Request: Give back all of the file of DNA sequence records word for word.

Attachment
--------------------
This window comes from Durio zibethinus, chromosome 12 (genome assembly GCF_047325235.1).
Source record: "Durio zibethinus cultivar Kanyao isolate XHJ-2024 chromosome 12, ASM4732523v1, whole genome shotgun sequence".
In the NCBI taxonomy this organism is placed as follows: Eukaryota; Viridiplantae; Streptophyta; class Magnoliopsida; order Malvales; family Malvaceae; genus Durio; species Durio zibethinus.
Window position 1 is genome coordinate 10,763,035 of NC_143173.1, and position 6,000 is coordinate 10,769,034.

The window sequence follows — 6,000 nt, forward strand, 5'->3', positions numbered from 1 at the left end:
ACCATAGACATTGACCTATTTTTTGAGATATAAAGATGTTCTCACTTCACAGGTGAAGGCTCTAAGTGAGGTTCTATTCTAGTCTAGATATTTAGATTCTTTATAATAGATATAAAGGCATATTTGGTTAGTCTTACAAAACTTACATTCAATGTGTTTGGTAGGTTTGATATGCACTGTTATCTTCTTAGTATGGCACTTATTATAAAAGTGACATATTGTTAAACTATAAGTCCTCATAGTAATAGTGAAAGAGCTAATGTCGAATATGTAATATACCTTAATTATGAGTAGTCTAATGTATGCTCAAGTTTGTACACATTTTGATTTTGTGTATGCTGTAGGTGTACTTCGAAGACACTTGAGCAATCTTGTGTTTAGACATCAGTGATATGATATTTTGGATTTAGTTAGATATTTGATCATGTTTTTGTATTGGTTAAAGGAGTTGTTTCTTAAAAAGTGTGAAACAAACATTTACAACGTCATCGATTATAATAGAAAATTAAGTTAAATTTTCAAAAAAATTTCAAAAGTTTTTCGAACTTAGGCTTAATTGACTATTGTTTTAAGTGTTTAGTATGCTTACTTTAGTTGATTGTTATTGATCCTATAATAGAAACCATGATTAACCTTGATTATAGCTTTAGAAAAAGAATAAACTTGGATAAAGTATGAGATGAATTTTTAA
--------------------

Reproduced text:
This window comes from Durio zibethinus, chromosome 12 (genome assembly GCF_047325235.1).
Source record: "Durio zibethinus cultivar Kanyao isolate XHJ-2024 chromosome 12, ASM4732523v1, whole genome shotgun sequence".
In the NCBI taxonomy this organism is placed as follows: Eukaryota; Viridiplantae; Streptophyta; class Magnoliopsida; order Malvales; family Malvaceae; genus Durio; species Durio zibethinus.
Window position 1 is genome coordinate 10,763,035 of NC_143173.1, and position 6,000 is coordinate 10,769,034.

The window sequence follows — 6,000 nt, forward strand, 5'->3', positions numbered from 1 at the left end:
ACCATAGACATTGACCTATTTTTTGAGATATAAAGATGTTCTCACTTCACAGGTGAAGGCTCTAAGTGAGGTTCTATTCTAGTCTAGATATTTAGATTCTTTATAATAGATATAAAGGCATATTTGGTTAGTCTTACAAAACTTACATTCAATGTGTTTGGTAGGTTTGATATGCACTGTTATCTTCTTAGTATGGCACTTATTATAAAAGTGACATATTGTTAAACTATAAGTCCTCATAGTAATAGTGAAAGAGCTAATGTCGAATATGTAATATACCTTAATTATGAGTAGTCTAATGTATGCTCAAGTTTGTACACATTTTGATTTTGTGTATGCTGTAGGTGTACTTCGAAGACACTTGAGCAATCTTGTGTTTAGACATCAGTGATATGATATTTTGGATTTAGTTAGATATTTGATCATGTTTTTGTATTGGTTAAAGGAGTTGTTTCTTAAAAAGTGTGAAACAAACATTTACAACGTCATCGATTATAATAGAAAATTAAGTTAAATTTTCAAAAAAATTTCAAAAGTTTTTCGAACTTAGGCTTAATTGACTATTGTTTTAAGTGTTTAGTATGCTTACTTTAGTTGATTGTTATTGATCCTATAATAGAAACCATGATTAACCTTGATTATAGCTTTAGAAAAAGAATAAACTTGGATAAAGTATGAGATGAATTTTTAA